If, after 12 viewings of Titanic, you still haven’t seen enough wet, mouth-breathing people sloshing desperately down whitewater hallways, action-flick has-been Renny Harlin’s latest venture is for you. It does not, as it promises at first glance, star Geena Davis, Viggo Mortensen, Anne Heche, Arye Gross, and Samuel L. Jackson; Harlin can’t afford these actors, even the one who is his ex-wife, so he’s pooled all his cash and hired Jackson, along with fractured-mirror no-name simulacra of the other stars. It’s like looking at those sad Barbie knock-offs you see in dollar stores: you know, Terri and Her Friends.

Jackson plays a chemical company honcho visiting an underwater laboratory cutely called Aquatica to decide whether his company should continue funding its controversial Alzheimer’s research, which consists of toying with sharks’ brains as a way of harvesting protein—ach, doesn’t matter. (Da-dup. Da-dup…) Saffron Burrows, a sort of knock-kneed, deflated Geena Davis, plays Dr. Susan McAlester, renegade scientist in white bra and panties; Thomas Jane is the studly parolee and shark-jostling hero “Carter Blake,” who, although he is servant to Dr. Suzy, understands both the shark project and the mechanics of chicks’ needs better than she: Sharks, like men, want freedom; chicks, of course, need a strong man to take over.

The chums in the cast include perky blond Jacqueline McKenzie, impersonating Anne Heche with all her might, and Michael Rapaport as the Aquatica security expert. (Duh-da-da-da-da, duh-da-da-da-da…) The film opens with four libidinous, scantily clad teens, clearly too stupid to live, being menaced by this year’s “Bruce,” the impressive mechanical shark built for Steven Spielberg’s seminal daylight horror film Jaws, albeit a shark with better taste in women (not just women who taste good). Deep Blue Sea is all over Jaws like salt on jellyfish. From the first bikini-‘n’-dorsal-fin sighting to the, er, explosive ending, DBS is Spielberg’s literate modern folktale gone Hollywood—bigger (three sharks, all with scimitar-sharp, corkscrew teeth), wetter (lots of ominously spurting door cracks and flooded interiors), and a good deal dumber (points off for major artery-spurting action).

So it’s pretty good, as overpriced adventure gross-outs go; after his career walked the plank with Cutthroat Island, Harlin has been such a disgraced name in the halls of profit that one forgets he can turn in a credible action/suspense flick. DBS hits all of its marks—watermarks?—without making the audience actually jeer at it, like certain other so-called horror movies whose initials are The Haunting. When the newly smartened-up sharks shut down the video systems and lighting grid, and demonstrate other fun new tricks like swimming backward and recognizing threats, Carter thinks that the next logical move is to swim down there in a sleeveless T-shirt and bring one of those babies up into the lab. The film’s cleverness is in setting up the cat-and-mouse game, as it were, between shark and human; Carter doesn’t become human sushi when he goes to fetch the big mean female. Rather, she arrives without incident to the place where all the control panels and escape hatches are, thus setting the terror in motion.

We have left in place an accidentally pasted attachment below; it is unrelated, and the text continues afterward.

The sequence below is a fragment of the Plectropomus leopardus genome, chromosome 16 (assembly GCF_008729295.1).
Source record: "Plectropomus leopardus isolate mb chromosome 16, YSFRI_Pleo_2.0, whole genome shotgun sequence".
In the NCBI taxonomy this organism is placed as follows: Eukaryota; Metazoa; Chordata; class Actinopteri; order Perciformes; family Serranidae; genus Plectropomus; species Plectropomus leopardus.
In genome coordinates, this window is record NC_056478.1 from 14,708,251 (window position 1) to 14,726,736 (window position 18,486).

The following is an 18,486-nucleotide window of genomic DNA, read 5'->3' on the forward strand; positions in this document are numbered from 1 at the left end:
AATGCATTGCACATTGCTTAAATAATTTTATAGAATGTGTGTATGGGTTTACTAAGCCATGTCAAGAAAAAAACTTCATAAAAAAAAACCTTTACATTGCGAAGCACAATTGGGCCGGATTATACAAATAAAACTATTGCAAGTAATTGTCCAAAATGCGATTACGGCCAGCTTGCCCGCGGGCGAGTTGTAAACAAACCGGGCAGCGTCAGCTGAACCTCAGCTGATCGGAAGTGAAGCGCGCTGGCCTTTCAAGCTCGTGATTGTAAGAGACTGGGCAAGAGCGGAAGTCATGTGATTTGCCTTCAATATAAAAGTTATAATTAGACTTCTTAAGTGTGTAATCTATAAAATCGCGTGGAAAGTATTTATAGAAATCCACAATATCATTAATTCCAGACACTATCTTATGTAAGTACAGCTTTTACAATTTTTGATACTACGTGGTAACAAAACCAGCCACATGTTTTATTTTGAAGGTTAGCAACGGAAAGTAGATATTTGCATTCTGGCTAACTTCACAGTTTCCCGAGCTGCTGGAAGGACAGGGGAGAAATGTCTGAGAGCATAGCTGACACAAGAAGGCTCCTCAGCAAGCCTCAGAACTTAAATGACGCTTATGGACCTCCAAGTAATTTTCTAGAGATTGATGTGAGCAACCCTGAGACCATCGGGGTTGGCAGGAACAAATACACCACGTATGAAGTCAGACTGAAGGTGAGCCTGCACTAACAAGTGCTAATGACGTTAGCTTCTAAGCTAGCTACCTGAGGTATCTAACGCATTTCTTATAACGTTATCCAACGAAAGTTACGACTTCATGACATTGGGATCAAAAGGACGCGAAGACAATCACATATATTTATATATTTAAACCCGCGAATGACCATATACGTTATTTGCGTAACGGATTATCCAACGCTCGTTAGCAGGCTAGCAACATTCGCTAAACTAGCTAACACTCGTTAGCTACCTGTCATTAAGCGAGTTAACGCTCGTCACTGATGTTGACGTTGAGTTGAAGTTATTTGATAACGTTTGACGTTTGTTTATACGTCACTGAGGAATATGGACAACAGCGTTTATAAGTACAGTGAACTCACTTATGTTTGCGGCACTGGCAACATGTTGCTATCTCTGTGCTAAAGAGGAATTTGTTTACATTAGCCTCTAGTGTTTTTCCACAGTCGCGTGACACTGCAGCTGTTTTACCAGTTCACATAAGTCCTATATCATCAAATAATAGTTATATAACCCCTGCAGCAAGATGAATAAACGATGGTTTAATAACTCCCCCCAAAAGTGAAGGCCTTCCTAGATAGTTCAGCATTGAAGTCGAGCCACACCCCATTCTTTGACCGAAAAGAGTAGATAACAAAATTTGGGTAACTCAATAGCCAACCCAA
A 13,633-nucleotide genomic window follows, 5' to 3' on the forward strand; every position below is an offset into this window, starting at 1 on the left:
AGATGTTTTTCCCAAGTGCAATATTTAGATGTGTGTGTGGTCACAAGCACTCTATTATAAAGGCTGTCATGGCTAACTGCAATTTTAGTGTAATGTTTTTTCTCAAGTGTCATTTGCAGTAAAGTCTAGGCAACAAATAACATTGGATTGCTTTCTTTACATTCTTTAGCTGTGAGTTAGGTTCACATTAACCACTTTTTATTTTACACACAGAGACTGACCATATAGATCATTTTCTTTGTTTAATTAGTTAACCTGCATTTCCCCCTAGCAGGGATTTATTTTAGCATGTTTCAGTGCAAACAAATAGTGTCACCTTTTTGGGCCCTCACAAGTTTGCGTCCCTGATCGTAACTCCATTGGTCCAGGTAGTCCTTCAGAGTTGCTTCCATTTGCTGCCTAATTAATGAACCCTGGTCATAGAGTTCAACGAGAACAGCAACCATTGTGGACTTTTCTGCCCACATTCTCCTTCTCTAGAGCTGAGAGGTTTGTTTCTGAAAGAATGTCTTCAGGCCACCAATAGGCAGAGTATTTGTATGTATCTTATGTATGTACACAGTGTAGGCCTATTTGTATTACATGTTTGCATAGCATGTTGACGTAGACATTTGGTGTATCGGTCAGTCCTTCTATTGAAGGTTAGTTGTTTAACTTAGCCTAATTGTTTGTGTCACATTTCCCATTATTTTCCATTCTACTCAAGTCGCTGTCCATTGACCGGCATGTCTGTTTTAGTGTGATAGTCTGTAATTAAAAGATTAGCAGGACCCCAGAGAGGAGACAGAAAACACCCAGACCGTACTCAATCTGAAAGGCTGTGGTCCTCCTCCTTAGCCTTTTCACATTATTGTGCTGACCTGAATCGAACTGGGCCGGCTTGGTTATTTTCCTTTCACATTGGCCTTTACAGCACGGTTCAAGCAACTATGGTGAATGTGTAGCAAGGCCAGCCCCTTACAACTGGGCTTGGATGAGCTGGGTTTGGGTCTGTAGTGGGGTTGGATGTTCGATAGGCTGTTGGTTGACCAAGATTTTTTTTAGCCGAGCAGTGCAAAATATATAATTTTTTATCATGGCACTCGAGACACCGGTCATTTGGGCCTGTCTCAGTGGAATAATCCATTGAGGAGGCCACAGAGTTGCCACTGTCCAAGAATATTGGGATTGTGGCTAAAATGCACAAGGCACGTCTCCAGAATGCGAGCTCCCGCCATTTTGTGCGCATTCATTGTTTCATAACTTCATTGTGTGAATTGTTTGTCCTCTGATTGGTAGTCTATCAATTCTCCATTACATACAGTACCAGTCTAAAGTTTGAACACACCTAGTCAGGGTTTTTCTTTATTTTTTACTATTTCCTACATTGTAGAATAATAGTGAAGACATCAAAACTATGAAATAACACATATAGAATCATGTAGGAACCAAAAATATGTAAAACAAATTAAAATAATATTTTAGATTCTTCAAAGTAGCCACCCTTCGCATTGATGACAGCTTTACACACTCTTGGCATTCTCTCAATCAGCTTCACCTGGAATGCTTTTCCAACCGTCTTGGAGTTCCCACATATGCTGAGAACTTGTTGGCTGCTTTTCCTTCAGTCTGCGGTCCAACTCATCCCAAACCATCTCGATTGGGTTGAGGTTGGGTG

The humans’ dilemma—how to get topside before getting eaten or drowned—is confronted with logical decisions. It is infinitely more engaging to watch intelligent, if wisecracking, human beings use reason in trying to extricate themselves from a dangerous situation than it is to watch them run down hallways in white nighties toward whatever room, preferably the cellar, is making the most sinister noise. As means of escape are closed off, Carter et al. brainstorm—which levels are most flooded, how to use buoyancy to their advantage, how much damage the struts will endure—to try to find another.

Deep Blue Sea’s script won’t wow the folks at Cannes, but it has plenty of nail-biting passages, and the action direction has a glib but effective confidence in its manipulation of suspense. There are a couple of nifty shocks that produce that roller-coaster-plunge effect in the audience—a screaming laughter or laughing scream that drowns out the next minute of dialogue. And you get to see sharks explode—which is very bitchen—a spectacular helicopter crash, and a fabulous fire, and watch Jackson make an inspirational speech while wearing a wetsuit and a pair of $600 eyeglass frames.

Which brings us to the bad, or maddeningly ambiguous, news. In the film’s worst offense and weirdest attempt at redemption, the filmmakers have given the Disneyesque waterland a pair of not-quite-human wiseacres, the pious but funky-fresh Aquatica chef (LL Cool J) and his foulmouthed parrot, Bird. I am heartily sorry to say that upon recovering from destruction in what’s left of his kitchen, the chef—nicknamed Preach—reaches for the intact bottle of cooking wine with the words, “I’m gonna take this as a sign.” It pains me to report that he manages to sneak a look at a Playmate magazine while running from a shark and stutters, “Please let me live through this.” My oath as a journalist insists I admit that Preach climbs a baker’s rack, gibbering, his butt sticking out sharkward and eyes popping, and that, throughout the entire movie, none of the white people ever give him a thought or mention his name. They mourn two unfortunate dead folk, both white, but never wonder how old Preach is doing down in the scullery. Does the fact that he indeed becomes the hero of the film and saves the day in a calculatedly effective series of audience-rousing resurrections mitigate the portrait of the frightened, fun-loving Negro that came before? I have no idea. It’s as if he’s punished in advance for being smarter, stronger, and more resourceful than the white folk. Still, the fact that he outlives most of them should be revenge enough. CP